Wednesday, 16 January 2013
The Financial Situation Seems to be Getting Worse
After hearing the devastating news of our favourite online grocery supplier ceasing trading, contingency plans have had to be made here in Frugaldom. The loss of ROSSPA struck us a mighty blow in the wake of giving up on owning a car, as the online fresh produce supplier was the ONLY only who would deliver to our door - no need for cars, buses, taxis...
Alongside ROSSPA, it looks like we could be losing our only shoe store from the town - DE Shoes - and then there's the recent losses of Comet and now Jessops and HMV. Our high streets are being decimated and there's not a thing we can do about it.
Recently, I learned that our village lifeboat is under threat - changes in legislation mean they must replace the lifeboat or else risk being sunk by red tape. Perhaps this is something we CAN hep save!
Port William Lifeboat (PIRSAC) is an independant lifeboat operating in Luce Bay and Wigtown Bay. It is registered as a charity (Port William Inshore Rescue Service, SC027347) and the lifeboat is crewed by volunteer's 365 days a year, tasked to service by Liverpool Coastguard. It receives no funding other than what the group can raise locally, so our trip to Ben Nevis with the McGonks is being used to help raise some of the £65,000 that's needed to help replace the boat. Please join us on McGonks' Facebook Events Page to follow our progress.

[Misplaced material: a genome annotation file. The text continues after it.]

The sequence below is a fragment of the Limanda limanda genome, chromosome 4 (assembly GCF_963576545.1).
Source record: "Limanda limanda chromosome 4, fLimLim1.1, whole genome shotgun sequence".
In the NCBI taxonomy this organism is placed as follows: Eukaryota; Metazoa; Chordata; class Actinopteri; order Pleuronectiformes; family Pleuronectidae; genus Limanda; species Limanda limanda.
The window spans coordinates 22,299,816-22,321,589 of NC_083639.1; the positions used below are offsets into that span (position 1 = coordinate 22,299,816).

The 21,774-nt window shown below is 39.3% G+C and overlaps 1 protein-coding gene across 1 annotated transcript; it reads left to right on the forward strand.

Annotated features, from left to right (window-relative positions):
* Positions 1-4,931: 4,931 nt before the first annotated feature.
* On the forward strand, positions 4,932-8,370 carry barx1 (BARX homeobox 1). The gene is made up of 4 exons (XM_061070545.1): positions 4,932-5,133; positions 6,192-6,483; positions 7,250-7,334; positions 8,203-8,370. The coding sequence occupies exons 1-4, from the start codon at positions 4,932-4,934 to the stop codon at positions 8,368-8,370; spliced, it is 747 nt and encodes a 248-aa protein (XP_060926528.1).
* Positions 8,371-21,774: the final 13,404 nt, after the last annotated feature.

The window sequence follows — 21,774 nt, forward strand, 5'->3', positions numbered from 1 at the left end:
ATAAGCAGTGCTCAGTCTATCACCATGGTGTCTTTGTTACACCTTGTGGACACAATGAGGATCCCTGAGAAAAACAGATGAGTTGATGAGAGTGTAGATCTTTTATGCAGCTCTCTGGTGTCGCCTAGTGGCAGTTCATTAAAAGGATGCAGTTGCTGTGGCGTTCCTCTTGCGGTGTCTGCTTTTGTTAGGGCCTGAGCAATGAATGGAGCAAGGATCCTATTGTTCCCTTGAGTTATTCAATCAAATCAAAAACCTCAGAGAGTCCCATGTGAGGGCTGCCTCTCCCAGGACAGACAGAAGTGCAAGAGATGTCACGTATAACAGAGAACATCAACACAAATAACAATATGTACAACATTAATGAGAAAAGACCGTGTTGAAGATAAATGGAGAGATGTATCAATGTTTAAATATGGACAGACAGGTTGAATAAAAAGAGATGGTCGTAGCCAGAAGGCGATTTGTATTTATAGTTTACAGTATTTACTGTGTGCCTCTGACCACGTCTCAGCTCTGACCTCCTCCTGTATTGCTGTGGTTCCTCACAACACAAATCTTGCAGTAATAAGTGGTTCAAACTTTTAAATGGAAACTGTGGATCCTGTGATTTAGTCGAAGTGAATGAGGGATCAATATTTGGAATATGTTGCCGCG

Thanks to the MSMSecretSanta challenge partnering Frugaldom with Frugal Queen, many of you on here will know that the subsequent 'love bomb' and secret Santa gift brought me a mountain of crafting materials for my 2013 McGonks project. Thanks to this, I have been able to make several McGonks and have now listed them in a charity auction to kickstart the fundraising for the lifeboat. You can access the charity auction at http://frugaldom.ebid.net/. (We're still waiting to hear the outcome of the Moneysupermarket.com Secret Santa Challenge.)
How will the loss of my lifeline to groceries affect the Frugaldom household budget? With no car and no supermarket within 20 miles, there are no other delivery options. ROSSPA had been a God-send for us ruralites, offering reasonable prices and overnight delivery. I'm guessing that it was the delivery that killed it - charge backs, refunds, lost or damaged items... they all add up and can kill a small business stone dead in no time if the cash flow hits a problem. So, how are we going to redress the balance of losing our only delivery service that brought fresh butcher meat and veggies to Frugaldom?
First, I'll focus on further costcutting, while getting fit enough to climb a mountain and trying to raise much-needed funds for our local lifeboat. Main item on the home front is the grocery challenge. With £912.50 to last a full year for two of us plus any guests or visiting family, things are going to be pretty impossible if I need to rely on a local corner store that's 7 miles round trip and where bread costs £1.80 per loaf!
The above is going to be the salvation of the Frugaldom grocery budget challenge and I have just received my latest order, thanks to al of you guys who read my witterings onlone. The 'refer a friend' links have been brilliant, paying up to £5 in store credit for each friend who registered and ordered. My credit, over the past year, has amounted to £98 and that buys an awful lot of groceries in a clearance outlet.